The event is back for its 11th year beginning Tuesday, March 13.
Last year, the festival found a home at the Hiland Theater in the heart of Albuquerque.
“I think it’s a perfect venue for us,” says Maria Arancio Berry, managing director of the Italian Film & Culture Festival. “We can have all of our events there, as well as show the films.”
Berry says that in fulfillment of the nonprofit’s mission to promote Italian culture while giving back to the community, the much-anticipated annual festival is Italian Festivals of New Mexico’s flagship event and fundraising centerpiece.
Since its inception, the festival has championed the state’s underserved and disadvantaged children with donations totaling close to $300,000 to child-focused institutions and organizations.
Festival proceeds will benefit the National Dance Institute of New Mexico.
The seven films have been selected.
The entertainers are warming up their vocal cords and instruments.
The young NDI dancers are rehearsing two sensational performances, and three food events are planned.
“This is sure to be the best festival yet,” Berry says. “It reaches a crescendo in its three main facets – film, music and food.”
The festival starts with the opening-night film, “Un Paese Quasi Perfetto.”
Berry is looking forward to “La pazza gioia (Like Crazy)” on March 16. The film picked up a few awards at the David di Donatello Awards (the Italian Oscars), including best picture, best actress and best director. Directed by renowned filmmaker Paolo Virzi, the film tells the story of two women of diverse backgrounds and personalities who meet in a mental institution and become friends. They escape the institution and embark on a “Thelma and Louise”-style adventure that changes their lives.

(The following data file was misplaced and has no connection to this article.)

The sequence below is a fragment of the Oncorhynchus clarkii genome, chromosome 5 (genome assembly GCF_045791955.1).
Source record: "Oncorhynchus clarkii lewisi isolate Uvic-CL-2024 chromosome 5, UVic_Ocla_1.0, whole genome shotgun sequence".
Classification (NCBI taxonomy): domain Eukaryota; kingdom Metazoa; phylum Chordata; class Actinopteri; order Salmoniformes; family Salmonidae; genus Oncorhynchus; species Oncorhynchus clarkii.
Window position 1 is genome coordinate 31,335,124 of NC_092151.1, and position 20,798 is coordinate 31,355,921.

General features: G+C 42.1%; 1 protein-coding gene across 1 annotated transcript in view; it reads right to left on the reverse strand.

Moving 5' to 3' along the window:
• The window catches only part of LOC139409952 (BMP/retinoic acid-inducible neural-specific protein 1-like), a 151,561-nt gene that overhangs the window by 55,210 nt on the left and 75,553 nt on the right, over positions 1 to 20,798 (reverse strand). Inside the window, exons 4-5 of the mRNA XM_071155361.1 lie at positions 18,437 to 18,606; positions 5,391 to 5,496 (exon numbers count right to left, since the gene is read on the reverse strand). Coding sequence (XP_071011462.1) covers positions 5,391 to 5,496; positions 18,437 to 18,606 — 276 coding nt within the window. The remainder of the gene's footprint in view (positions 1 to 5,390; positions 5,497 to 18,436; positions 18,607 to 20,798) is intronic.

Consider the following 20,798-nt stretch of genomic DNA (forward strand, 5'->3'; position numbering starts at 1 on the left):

“This is one of the biggest films to come out of Italy in the last year,” she says. “We were able to get it for a screening which is very special.”
And the closing film is “Il Gran Finale (Italian Race),” on March 18.
The automobile sports-action drama based on the true story of rally racing driver Carlo Capone.
Directed by the acclaimed young filmmaker, Matteo Rovere the film focuses on 17-year-old rally racer Giulia DeMartino, who, after her father’s death, takes on his debt-plagued auto-racing business. When her life falls apart, her only hope for help is her brother, a drug addict and former rally champion.
“We noticed last year that having a home for all the events really went over well with the audience,” she says. “We can build on the momentum that we have now.”